adidas by Stella McCartney Unveils Fully Sustainable 'Infinite Hoodie' + 'Biofabric Tennis Dress'

Stella McCartney unveils ‘Infinite Hoodie’ and ‘Biofabric Tennis Dress’ prototypes for adidas.

Stella McCartney unveils ‘Infinite Hoodie’ and ‘Biofabric Tennis Dress’ prototypes for adidas.

Stella McCartney and adidas continue their march towards sustainable production with two new concept garments: the ‘Infinite Hoodie’ and the ‘Biofabric Tennis Dress’.

adidas by Stella McCartney ‘Infinite Hoodie’

Promoted as the world’s first fully recyclable hoodie, the ‘Infinite Hoodie’ is a joint project with textile innovation company Evrnu. The performance garment is made using 60 per cent NuCycl fiber, a material made using the recycled threads from old garments, and 40 per cent organic cotton that has been diverted from landfills.

At this moment just 50 Infinite Hoodies have been made, and gifted to adidas VIPs and influencers. Given the extraordinary advancements that adidas is making in the sustainability sector, production may debut sooner than we think.

The ‘Infinite Hoodie’ incorporates the same technology behind the adidas fully-recyclable Loop trainer, introduced in April.

adidas by Stella McCartney ‘Infinite Hoodie’

adidas by Stella McCartney ‘Infinite Hoodie’

adidas by Stella McCartney ‘Biofabric Tennis Dress’

The second product prototype, the ‘Biofabric Tennis Dress’, is a collab with Bolt Threads, a company that specializes in bioengineered sustainable materials and fibers. The tennis dress is made with cellulose blended yarn and Microsilk and is fully biodegradable at its life’s end.

adidas by Stella McCartney ‘Biofabric Tennis Dress’

adidas by Stella McCartney ‘Biofabric Tennis Dress’

“Fashion is one of the most harmful industries to the environment,” said Stella McCartney in a statement. “We can’t wait any longer to search for answers and alternatives. By creating a truly open approach to solving the problem of textile waste, we can help empower the industry at large to bring more sustainable practices into reality. With adidas by Stella McCartney we’re creating high performance products that also safeguard the future of the planet.”

Beyonce Teams Up With adidas In Athleisure + Performance "Partnership of a Lifetime

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Beyoncé Knowles,  dubbed ” the first lady of Everything” by the New York Times announced on Thursday that she’s entering the sneaker wars in the “partnership of a lifetime” with adidas. The duo, according to Beyoncé, share a philosophy “that puts creativity, growth and social responsibility at the forefront of business.”

The Beyoncé x adidas partnership will include new performance and lifestyle gear that empowers the next generation of athletes, creators and leaders.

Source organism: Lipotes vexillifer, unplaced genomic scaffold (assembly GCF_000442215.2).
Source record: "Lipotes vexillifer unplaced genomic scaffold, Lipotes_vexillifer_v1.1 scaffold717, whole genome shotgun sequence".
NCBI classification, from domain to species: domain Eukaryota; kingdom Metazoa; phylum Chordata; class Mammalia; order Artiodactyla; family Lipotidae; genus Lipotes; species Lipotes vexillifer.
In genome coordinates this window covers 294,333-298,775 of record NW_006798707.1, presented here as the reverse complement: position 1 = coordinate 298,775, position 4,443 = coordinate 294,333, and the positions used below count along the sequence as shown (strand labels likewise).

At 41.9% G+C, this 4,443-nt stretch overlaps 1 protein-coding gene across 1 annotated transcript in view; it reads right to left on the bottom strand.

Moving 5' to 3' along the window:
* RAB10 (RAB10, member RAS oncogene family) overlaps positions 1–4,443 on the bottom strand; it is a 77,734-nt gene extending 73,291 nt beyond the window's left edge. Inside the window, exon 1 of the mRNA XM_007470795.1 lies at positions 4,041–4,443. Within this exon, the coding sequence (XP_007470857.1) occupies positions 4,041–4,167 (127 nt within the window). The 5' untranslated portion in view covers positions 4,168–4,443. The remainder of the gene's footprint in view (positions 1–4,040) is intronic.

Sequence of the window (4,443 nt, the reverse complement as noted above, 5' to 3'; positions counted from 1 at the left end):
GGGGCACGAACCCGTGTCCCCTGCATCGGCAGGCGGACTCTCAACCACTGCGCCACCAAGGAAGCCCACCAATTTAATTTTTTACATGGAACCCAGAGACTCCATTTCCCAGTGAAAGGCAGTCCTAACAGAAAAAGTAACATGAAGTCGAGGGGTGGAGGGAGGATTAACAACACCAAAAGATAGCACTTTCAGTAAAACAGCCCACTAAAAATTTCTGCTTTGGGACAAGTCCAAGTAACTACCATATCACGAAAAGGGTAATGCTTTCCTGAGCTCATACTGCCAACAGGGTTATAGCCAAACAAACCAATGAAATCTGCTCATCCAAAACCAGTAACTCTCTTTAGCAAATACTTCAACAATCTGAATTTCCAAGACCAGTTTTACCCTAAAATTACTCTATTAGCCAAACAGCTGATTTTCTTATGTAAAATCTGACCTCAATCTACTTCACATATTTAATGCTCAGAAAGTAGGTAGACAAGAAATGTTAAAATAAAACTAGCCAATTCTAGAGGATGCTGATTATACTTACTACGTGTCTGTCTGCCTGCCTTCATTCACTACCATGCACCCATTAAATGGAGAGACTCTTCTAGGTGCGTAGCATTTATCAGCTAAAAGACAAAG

The pop star will retail ownership of Ivy Park, introduced in 2016 in a partnership with Topshop. Knowles acquired full ownership of the brand after allegations of sexual harassment were levied against Topshop’s owner Sir Philip Green.

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Championing women and girls has become a key part of Adidas’s public relations strateg, given the positive impact that sports participation has on a girl’s life. This month, adidas announced a new phase of its “She Breaks Barriers” initiative, which highlights the lack of equal media coverage for women’s sports in the United States. adidas also jumped head-first into the ongoing gender discrimination battle between the world champions US women’s soccer team and the US Soccer league.

On International Women’s Day, adidas announced that all their athletes on the winning 2019 FIFA Women’s World Cup team will receive the same performance bonus payout as their male peers. Their announcement came simultaneously with the US women’s national soccer team filing a gender discrimination suit against the US Soccer Federstion. The 28 players on the team have accused their employer of “institutionalized gender discrimination,” a violation of both the Equal Pay Act and Title VII of the Civil Rights Act.

US women’s soccer has been battling the league for years, and the new complaint goes far beyond the wage gap, where the women are paid less despite having superior results over the US men’s team. It alleges “that U.S. Soccer treats the teams substantially differently, from support to training conditions to the coaching they receive to the medical treatment available to them–and even how the team is transported to and from games,” according to Fast Company.